Ben Perry, Health Adviser at Citi
I recently attended the Bupa HA CPD event in Staines. Recent focus in the media has concerned mental health recognition from both a personal and business strategy perspective. There is an increasingly heavy cost to business through productivity loss down to a lack of awareness and staff welfare support in this area. It was therefore great timing that first on the agenda for the day was an engaging presentation by Dr Pablo Vandenabeele (Bupa UK's Clinical Director for Mental Health) on Mental Health in the Corporate Environment.
Mental health can lead to a wide variety of conditions and it is estimated that 15% of workers have symptoms of an existing mental health condition at any one time. There can be complex interplay between several of these conditions which can pose difficulties when diagnosing too.
As Health Advisors, we are not currently trained to explore and discuss mental health concerns with our customers, and with many of them working in the fast paced and pressured corporate world, this is a key area they need assistance with. We continue to listen to customers and advise/signpost accordingly, but Pablo's presentation helped us to understand the signs and symptoms to look out for:
- Biological (sleep, appetite, concentration)
- Altered behaviours (irritability, withdrawal, altered speech, altered appearance, tearfulness)
- Altered emotions (guilt, hopelessness, suicidal ideations)
- Psychotic-like symptoms (delusion, thought disorder, hallucinations)
The key messages I took away from the training were that both awareness and recognition of mental health issues is growing; that there are many organisations still needing to take this area more seriously and that identification can be both complex and multipronged.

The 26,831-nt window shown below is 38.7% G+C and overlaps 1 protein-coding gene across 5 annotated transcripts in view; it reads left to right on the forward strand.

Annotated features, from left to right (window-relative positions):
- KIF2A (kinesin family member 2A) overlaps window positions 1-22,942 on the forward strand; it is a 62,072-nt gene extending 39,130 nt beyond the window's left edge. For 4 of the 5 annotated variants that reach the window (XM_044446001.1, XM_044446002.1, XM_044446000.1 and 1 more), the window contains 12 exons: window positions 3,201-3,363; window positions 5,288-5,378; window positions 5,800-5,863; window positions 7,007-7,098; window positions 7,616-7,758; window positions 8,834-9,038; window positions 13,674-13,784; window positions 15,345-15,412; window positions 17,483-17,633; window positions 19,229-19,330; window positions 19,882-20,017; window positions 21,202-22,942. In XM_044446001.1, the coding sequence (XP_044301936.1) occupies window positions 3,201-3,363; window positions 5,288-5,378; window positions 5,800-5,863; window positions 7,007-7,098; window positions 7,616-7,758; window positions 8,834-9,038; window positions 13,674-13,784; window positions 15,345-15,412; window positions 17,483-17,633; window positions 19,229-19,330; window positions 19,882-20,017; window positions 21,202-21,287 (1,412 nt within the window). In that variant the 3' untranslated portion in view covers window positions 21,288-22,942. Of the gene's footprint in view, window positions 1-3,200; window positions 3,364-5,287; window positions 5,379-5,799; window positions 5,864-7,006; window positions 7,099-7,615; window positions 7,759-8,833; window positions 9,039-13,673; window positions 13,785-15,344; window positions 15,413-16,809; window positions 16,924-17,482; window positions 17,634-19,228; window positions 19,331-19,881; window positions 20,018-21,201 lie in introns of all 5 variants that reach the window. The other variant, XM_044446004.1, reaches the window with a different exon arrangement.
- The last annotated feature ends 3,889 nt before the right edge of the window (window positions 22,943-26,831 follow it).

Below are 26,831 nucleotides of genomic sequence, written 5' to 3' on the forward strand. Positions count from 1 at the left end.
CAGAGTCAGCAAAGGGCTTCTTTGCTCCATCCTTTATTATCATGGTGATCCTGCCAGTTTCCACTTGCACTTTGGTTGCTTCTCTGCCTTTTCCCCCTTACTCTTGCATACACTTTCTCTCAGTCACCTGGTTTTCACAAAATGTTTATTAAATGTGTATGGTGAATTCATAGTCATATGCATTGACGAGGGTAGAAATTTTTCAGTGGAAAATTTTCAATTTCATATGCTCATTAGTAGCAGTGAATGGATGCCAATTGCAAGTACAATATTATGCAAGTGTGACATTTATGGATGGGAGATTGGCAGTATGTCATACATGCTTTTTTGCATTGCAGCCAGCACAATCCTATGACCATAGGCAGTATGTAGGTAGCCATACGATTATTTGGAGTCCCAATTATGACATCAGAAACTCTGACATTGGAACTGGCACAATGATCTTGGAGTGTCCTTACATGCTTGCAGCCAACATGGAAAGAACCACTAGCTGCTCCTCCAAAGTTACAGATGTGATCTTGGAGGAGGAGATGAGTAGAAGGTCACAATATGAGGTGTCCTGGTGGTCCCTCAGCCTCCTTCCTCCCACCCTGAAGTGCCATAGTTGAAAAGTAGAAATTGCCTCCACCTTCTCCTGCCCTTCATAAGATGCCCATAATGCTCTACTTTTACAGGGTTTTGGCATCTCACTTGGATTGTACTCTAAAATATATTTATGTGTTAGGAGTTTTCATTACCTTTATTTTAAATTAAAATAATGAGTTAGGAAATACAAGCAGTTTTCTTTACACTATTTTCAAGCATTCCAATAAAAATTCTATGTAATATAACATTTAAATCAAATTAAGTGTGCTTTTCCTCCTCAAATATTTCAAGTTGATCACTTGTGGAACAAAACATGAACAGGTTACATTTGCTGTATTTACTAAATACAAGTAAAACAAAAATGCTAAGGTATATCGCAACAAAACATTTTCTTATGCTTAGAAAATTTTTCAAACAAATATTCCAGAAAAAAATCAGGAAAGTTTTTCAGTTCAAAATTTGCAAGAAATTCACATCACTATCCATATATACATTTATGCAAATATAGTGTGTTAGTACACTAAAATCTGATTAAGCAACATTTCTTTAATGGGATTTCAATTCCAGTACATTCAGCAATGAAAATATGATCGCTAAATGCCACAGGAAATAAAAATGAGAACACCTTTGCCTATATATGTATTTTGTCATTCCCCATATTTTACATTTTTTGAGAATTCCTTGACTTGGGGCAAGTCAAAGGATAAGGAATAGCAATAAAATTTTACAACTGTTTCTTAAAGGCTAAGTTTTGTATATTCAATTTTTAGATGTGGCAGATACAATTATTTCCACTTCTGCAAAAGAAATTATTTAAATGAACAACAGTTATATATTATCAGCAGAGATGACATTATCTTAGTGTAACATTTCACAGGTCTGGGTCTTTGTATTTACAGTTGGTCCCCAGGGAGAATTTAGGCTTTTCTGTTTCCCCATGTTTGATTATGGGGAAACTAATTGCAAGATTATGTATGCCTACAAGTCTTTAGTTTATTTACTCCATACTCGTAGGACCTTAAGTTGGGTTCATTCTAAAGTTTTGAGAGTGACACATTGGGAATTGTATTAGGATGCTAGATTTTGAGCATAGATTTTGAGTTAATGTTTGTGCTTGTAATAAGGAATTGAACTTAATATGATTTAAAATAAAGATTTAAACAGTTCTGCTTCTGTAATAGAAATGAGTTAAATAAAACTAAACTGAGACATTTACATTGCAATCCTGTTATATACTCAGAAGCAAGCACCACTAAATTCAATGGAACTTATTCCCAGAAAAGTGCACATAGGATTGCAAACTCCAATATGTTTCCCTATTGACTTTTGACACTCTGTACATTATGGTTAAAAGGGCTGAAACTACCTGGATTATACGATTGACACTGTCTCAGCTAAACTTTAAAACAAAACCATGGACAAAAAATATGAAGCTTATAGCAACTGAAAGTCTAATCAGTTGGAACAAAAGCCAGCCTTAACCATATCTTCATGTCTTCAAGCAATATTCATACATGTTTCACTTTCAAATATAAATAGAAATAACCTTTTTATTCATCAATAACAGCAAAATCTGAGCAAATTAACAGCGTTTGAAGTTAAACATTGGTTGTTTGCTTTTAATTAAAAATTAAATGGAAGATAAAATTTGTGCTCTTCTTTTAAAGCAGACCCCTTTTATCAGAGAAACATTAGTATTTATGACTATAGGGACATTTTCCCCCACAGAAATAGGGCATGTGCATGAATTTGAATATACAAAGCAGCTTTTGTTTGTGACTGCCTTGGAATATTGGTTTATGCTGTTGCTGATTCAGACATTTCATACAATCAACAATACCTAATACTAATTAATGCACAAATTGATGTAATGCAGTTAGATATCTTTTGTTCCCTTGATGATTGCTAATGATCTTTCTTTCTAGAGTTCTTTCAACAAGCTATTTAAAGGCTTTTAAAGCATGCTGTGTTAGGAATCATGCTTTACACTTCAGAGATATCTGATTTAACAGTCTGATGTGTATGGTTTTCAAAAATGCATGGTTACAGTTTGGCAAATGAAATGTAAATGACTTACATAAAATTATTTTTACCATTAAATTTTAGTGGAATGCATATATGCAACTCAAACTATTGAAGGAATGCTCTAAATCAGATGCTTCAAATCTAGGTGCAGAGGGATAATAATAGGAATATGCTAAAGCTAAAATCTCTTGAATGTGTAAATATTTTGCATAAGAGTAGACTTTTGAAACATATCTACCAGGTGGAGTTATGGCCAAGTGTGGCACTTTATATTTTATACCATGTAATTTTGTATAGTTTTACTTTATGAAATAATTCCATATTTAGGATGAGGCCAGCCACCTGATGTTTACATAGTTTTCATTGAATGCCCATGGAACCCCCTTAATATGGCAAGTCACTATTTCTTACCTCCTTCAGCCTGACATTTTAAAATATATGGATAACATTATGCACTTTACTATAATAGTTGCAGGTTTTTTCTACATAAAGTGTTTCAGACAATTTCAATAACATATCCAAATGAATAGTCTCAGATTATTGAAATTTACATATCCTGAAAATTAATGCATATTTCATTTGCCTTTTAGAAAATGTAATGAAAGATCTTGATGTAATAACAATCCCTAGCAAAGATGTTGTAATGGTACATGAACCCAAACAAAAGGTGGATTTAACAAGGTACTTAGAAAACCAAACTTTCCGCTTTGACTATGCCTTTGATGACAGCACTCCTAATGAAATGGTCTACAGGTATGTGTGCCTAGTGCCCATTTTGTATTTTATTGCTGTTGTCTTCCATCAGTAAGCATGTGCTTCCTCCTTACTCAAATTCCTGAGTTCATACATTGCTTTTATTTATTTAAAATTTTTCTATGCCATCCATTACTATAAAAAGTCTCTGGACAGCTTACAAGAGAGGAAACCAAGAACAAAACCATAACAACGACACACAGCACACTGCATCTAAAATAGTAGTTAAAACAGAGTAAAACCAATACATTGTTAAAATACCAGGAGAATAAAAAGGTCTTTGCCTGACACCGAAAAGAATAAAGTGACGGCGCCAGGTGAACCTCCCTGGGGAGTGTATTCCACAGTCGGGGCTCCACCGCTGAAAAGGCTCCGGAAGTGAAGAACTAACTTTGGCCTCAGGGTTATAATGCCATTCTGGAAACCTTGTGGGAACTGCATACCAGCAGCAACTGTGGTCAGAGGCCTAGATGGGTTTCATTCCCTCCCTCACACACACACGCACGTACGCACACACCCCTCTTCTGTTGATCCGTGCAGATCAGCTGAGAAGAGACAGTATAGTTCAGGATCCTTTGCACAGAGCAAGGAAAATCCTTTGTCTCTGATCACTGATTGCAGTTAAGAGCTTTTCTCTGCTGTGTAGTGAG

I'd like to extend my thanks to Pablo for his informative presentation, the other great speakers and to the Health Advisor Training Team for organising this important day of CPD training.
Lewis Harvey, Health Adviser at Chancery Lane
The third lecture of the day was presented by Ana Noia, Senior Clinical Physiologist in Sleep and Neurophysiology. The lecture focused on explaining sleep, what affects it and what we can do to improve it. Personally, I find sleep to be a fascinating subject and it is a common concern amongst many of my clients that I see daily, so I was very interested in learning more and I think Ana gave an excellent insight into everything sleep related.
Firstly, Ana explained multiple theories behind why we require sleep. The inactive/ evolutionary theory suggests that all species have adapted to sleep during periods of time when wakefulness would be the most hazardous. The energy conservation theory says that we require sleep to reduce our metabolism/ energy expenditure by reducing our body's temperature. Finally, the brain plasticity theory, which is the most widely accepted, says that we require sleep in order for our brain to grow and develop more synapses. It also suggests that this increases cognitive function which is essential for learning and memory.
I also learnt that although sleep is a complex subject, it is something that can be improved by simply assessing your routine before sleep, otherwise known as sleep hygiene. For example, it is advisable to avoid computer screens as the blue light emitted from devices suppresses the production of the sleep hormone melatonin, which then can affect your ability to stay asleep. Ana also explained the risks that are associated with sleep deprivation, such as depression, weight gain and even early onset of dementia. All of this was very useful knowledge to be able to share with any clients who may be affected by sleep deprivation.
The final lecture of the day was presented by Chris Fagg, a Health Adviser at the Solihull health centre, who explained the menopausal effects on female physiology. I learnt that early / peri-menopausal women have increased insulin sensitivity and also use more carbohydrates for fuel at rest. Whereas post-menopausal women will use more fat for fuel at rest and also have an increased insulin resistance. I often carry out health assessments on pre/ post menopausal clients so this lecture was also interesting for me and beneficial to gain an insight into the physiological changes during menopause.
Final thoughts on the update day
Overall I thought the update was very interesting, informative and relevant to the work we do as Health Advisers and I look forward to the next one. I would like to thank all of the guest speakers who gave excellent insights into topics that we may not have been too familiar with prior to the day, and also I would like to thank Leah Rollins and Louise Letheren for organising the event and promoting development within the Health Adviser community.